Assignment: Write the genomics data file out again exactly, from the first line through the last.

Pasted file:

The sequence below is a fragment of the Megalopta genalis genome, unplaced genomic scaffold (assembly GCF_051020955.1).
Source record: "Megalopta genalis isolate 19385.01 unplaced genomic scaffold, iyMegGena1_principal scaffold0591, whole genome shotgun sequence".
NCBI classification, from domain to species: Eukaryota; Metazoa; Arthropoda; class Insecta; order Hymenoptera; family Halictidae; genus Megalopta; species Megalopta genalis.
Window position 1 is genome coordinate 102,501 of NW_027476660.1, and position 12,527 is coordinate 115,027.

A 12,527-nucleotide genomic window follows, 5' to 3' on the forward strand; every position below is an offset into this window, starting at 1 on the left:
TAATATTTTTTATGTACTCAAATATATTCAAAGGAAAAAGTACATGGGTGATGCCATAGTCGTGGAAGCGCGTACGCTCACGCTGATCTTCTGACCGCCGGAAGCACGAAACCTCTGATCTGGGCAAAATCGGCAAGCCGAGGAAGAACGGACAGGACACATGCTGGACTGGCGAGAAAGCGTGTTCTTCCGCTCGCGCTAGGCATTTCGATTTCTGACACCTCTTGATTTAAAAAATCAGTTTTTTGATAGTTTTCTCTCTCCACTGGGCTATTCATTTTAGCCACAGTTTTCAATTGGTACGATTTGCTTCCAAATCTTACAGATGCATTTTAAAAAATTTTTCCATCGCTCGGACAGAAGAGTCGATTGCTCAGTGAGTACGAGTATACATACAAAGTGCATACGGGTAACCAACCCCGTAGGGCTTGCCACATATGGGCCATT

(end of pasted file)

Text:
The sequence below is a fragment of the Megalopta genalis genome, unplaced genomic scaffold (assembly GCF_051020955.1).
Source record: "Megalopta genalis isolate 19385.01 unplaced genomic scaffold, iyMegGena1_principal scaffold0591, whole genome shotgun sequence".
NCBI classification, from domain to species: Eukaryota; Metazoa; Arthropoda; class Insecta; order Hymenoptera; family Halictidae; genus Megalopta; species Megalopta genalis.
Window position 1 is genome coordinate 102,501 of NW_027476660.1, and position 12,527 is coordinate 115,027.

A 12,527-nucleotide genomic window follows, 5' to 3' on the forward strand; every position below is an offset into this window, starting at 1 on the left:
TAATATTTTTTATGTACTCAAATATATTCAAAGGAAAAAGTACATGGGTGATGCCATAGTCGTGGAAGCGCGTACGCTCACGCTGATCTTCTGACCGCCGGAAGCACGAAACCTCTGATCTGGGCAAAATCGGCAAGCCGAGGAAGAACGGACAGGACACATGCTGGACTGGCGAGAAAGCGTGTTCTTCCGCTCGCGCTAGGCATTTCGATTTCTGACACCTCTTGATTTAAAAAATCAGTTTTTTGATAGTTTTCTCTCTCCACTGGGCTATTCATTTTAGCCACAGTTTTCAATTGGTACGATTTGCTTCCAAATCTTACAGATGCATTTTAAAAAATTTTTCCATCGCTCGGACAGAAGAGTCGATTGCTCAGTGAGTACGAGTATACATACAAAGTGCATACGGGTAACCAACCCCGTAGGGCTTGCCACATATGGGCCATT